Frequently Asked Questions
Why "The Grove?"
We chose this name because we wanted something that we felt fit the natural surrounding of The Woodlands. When we think of a small orchard and picture students playing joyfully, it elicits the exact imagery that we feel is representative of us as a school community. To us, The Grove feels like the place you want to be. It's not overly formal or stuffy, it's comfortable, relaxed, and feels like a home away from home.
Is The Grove accredited?
The Grove plans to begin the AMS accreditation process as soon as possible.. This is a 1-2 year process that will eventually result in accreditation by the National Council for Private School Accreditation as well as the American Montessori Society. In the meantime, high school students will complete the requirements for the Excel High School program. This program is fully-accredited by the AdvancEd.
Why should I enroll my high school age child in The Grove rather than pursue the Excel High School program independently?
The Grove staff will implement the program in a way that aligns with the Montessori philosophy. Supplemental materials will be added to enhance the course and lessons will be presented by enthusiastic teachers, who will also be able to provide follow up instruction and guidance. This will allow students to graduate from an accredited program while still having the holistic emphasis of The Grove curriculum.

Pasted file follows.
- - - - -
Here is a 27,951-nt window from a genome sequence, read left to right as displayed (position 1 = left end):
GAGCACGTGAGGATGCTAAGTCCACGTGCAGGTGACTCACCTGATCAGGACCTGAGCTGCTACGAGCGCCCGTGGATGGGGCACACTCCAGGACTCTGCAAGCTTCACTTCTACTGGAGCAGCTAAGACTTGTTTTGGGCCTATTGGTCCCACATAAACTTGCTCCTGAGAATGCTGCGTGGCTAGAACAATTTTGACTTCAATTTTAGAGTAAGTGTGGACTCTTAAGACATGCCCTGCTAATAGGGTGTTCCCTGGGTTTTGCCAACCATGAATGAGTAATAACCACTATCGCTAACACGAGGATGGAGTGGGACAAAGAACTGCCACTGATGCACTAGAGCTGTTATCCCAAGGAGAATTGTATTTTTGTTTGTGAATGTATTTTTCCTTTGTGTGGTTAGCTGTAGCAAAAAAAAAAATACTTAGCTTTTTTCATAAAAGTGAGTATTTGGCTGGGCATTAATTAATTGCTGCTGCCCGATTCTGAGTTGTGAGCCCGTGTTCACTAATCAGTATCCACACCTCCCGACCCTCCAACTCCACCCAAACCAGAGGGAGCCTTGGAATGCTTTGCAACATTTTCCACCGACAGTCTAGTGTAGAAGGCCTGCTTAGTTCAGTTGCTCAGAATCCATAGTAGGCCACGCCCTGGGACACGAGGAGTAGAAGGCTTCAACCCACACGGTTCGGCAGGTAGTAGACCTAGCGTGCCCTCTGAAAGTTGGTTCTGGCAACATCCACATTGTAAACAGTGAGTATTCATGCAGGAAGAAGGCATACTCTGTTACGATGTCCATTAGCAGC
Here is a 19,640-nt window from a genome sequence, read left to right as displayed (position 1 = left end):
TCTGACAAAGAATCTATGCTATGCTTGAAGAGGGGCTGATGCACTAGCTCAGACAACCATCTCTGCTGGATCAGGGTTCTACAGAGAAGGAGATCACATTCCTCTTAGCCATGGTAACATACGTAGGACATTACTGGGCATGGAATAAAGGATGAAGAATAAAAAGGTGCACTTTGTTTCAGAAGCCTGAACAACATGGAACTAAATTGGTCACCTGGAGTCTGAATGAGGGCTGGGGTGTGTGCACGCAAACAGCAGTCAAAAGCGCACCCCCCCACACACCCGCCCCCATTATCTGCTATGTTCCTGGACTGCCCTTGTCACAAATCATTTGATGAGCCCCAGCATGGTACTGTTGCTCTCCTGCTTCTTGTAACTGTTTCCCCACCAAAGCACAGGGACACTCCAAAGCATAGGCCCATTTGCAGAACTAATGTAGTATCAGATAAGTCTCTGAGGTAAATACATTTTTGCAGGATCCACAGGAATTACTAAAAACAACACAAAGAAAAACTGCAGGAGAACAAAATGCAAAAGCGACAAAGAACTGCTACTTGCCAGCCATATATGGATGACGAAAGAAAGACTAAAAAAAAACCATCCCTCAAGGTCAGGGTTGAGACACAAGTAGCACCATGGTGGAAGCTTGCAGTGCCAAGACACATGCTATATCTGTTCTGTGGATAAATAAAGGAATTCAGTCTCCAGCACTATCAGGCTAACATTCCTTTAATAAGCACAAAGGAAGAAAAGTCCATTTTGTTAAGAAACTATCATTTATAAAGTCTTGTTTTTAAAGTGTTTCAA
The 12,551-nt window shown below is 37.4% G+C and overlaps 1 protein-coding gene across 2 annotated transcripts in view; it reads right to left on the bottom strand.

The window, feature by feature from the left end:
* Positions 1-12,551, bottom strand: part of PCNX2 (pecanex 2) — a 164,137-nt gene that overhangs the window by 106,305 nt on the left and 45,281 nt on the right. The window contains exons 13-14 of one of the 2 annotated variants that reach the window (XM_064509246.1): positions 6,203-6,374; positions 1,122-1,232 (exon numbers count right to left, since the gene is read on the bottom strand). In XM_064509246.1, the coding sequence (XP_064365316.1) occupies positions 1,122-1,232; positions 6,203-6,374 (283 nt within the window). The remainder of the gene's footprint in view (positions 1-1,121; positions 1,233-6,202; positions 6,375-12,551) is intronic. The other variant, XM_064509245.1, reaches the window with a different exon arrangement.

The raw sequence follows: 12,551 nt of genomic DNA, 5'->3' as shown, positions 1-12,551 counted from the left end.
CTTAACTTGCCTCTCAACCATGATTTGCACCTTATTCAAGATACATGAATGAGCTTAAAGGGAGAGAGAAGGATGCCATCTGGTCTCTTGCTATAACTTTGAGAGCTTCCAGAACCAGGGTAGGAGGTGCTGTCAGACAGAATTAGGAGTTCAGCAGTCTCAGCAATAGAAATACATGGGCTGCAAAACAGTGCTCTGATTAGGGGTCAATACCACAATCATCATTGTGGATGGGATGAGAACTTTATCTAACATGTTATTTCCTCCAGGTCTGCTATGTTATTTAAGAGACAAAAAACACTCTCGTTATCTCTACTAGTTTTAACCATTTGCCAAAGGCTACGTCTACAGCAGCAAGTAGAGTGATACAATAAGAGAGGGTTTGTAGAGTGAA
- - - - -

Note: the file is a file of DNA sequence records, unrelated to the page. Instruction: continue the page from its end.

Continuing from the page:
Does The Grove provide lunch and/or snacks?
Students at all program levels bring their own lunch each day. At the Pre-Primary and Primary levels, classroom snacks are provided by families on a rotating basis. Students bring their own snacks at the Lower Elementary level and above.
Are any extracurriculars offered?
The Grove currently offers private music instruction, robotics, and drawing classes with plans to add other classes based on student interest.
What is the difference between a Montessori school and other programs?
Montessori schools focus on choice and freedom with responsibility. While students still complete a course of study that meets or exceeds all state requirements, they pursue their studies in a way that allows them to pursue their passions. Additionally, Montessori schools focus on the student as a whole and realize that a singular approach does not work for all students. This allows for differentiation within the curriculum to ensure that all students are successful.
What can I do at home to help my child to reinforce what he/she is learning at school?
As a parent to a young child, you may be wondering what extracurricular activities are appropriate for your child. There are a variety of after-school activities that your child can take part in that are complimentary to their age group and promote physical and mental wellness. You want to engage your child in activities that are fun and challenging, but don't go beyond their developmental capabilities, and make it fun. Some suggestions could be visiting museums, trips to the library, reading books, activities that promotes independence such as helping cook, cutting vegetables, folding towels etc.
Are Montessori children successful later in life?
Research shows that Montessori children are well prepared for later life academically, socially, and emotionally. In addition to scoring well on standardized tests, Montessori children are ranked above average on criteria such as following directions, turning in work on time, listening attentively, using basic skills, showing responsibility, asking thought-provoking questions, showing enthusiasm for learning, and adapting to new situations.